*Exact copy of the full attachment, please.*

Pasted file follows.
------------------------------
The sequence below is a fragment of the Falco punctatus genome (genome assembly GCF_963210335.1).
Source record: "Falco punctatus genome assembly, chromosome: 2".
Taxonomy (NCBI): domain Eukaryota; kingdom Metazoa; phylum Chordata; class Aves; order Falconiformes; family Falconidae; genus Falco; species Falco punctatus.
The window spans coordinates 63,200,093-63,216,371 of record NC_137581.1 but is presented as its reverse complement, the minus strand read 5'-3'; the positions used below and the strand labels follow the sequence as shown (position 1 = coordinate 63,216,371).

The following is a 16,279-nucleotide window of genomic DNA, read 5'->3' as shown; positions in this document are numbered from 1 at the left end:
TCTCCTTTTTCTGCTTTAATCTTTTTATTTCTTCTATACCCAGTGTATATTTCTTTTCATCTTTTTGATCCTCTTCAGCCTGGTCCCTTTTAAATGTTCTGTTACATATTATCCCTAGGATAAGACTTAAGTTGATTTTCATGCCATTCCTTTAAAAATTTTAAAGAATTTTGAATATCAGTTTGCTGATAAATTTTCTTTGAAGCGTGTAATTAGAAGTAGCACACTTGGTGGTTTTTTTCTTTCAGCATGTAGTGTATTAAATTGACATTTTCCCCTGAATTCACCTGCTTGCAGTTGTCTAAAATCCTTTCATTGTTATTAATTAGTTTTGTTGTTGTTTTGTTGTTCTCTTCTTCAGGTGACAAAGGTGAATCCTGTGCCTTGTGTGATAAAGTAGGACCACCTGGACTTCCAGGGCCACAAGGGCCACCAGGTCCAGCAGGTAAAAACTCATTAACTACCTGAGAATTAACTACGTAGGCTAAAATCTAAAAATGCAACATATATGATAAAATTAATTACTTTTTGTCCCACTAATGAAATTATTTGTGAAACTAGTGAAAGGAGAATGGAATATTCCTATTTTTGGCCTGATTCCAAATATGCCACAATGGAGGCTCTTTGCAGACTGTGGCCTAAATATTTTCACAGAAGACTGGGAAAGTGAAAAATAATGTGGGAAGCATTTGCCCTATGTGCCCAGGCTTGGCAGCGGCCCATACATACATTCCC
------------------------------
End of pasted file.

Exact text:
The sequence below is a fragment of the Falco punctatus genome (genome assembly GCF_963210335.1).
Source record: "Falco punctatus genome assembly, chromosome: 2".
Taxonomy (NCBI): domain Eukaryota; kingdom Metazoa; phylum Chordata; class Aves; order Falconiformes; family Falconidae; genus Falco; species Falco punctatus.
The window spans coordinates 63,200,093-63,216,371 of record NC_137581.1 but is presented as its reverse complement, the minus strand read 5'-3'; the positions used below and the strand labels follow the sequence as shown (position 1 = coordinate 63,216,371).

The following is a 16,279-nucleotide window of genomic DNA, read 5'->3' as shown; positions in this document are numbered from 1 at the left end:
TCTCCTTTTTCTGCTTTAATCTTTTTATTTCTTCTATACCCAGTGTATATTTCTTTTCATCTTTTTGATCCTCTTCAGCCTGGTCCCTTTTAAATGTTCTGTTACATATTATCCCTAGGATAAGACTTAAGTTGATTTTCATGCCATTCCTTTAAAAATTTTAAAGAATTTTGAATATCAGTTTGCTGATAAATTTTCTTTGAAGCGTGTAATTAGAAGTAGCACACTTGGTGGTTTTTTTCTTTCAGCATGTAGTGTATTAAATTGACATTTTCCCCTGAATTCACCTGCTTGCAGTTGTCTAAAATCCTTTCATTGTTATTAATTAGTTTTGTTGTTGTTTTGTTGTTCTCTTCTTCAGGTGACAAAGGTGAATCCTGTGCCTTGTGTGATAAAGTAGGACCACCTGGACTTCCAGGGCCACAAGGGCCACCAGGTCCAGCAGGTAAAAACTCATTAACTACCTGAGAATTAACTACGTAGGCTAAAATCTAAAAATGCAACATATATGATAAAATTAATTACTTTTTGTCCCACTAATGAAATTATTTGTGAAACTAGTGAAAGGAGAATGGAATATTCCTATTTTTGGCCTGATTCCAAATATGCCACAATGGAGGCTCTTTGCAGACTGTGGCCTAAATATTTTCACAGAAGACTGGGAAAGTGAAAAATAATGTGGGAAGCATTTGCCCTATGTGCCCAGGCTTGGCAGCGGCCCATACATACATTCCC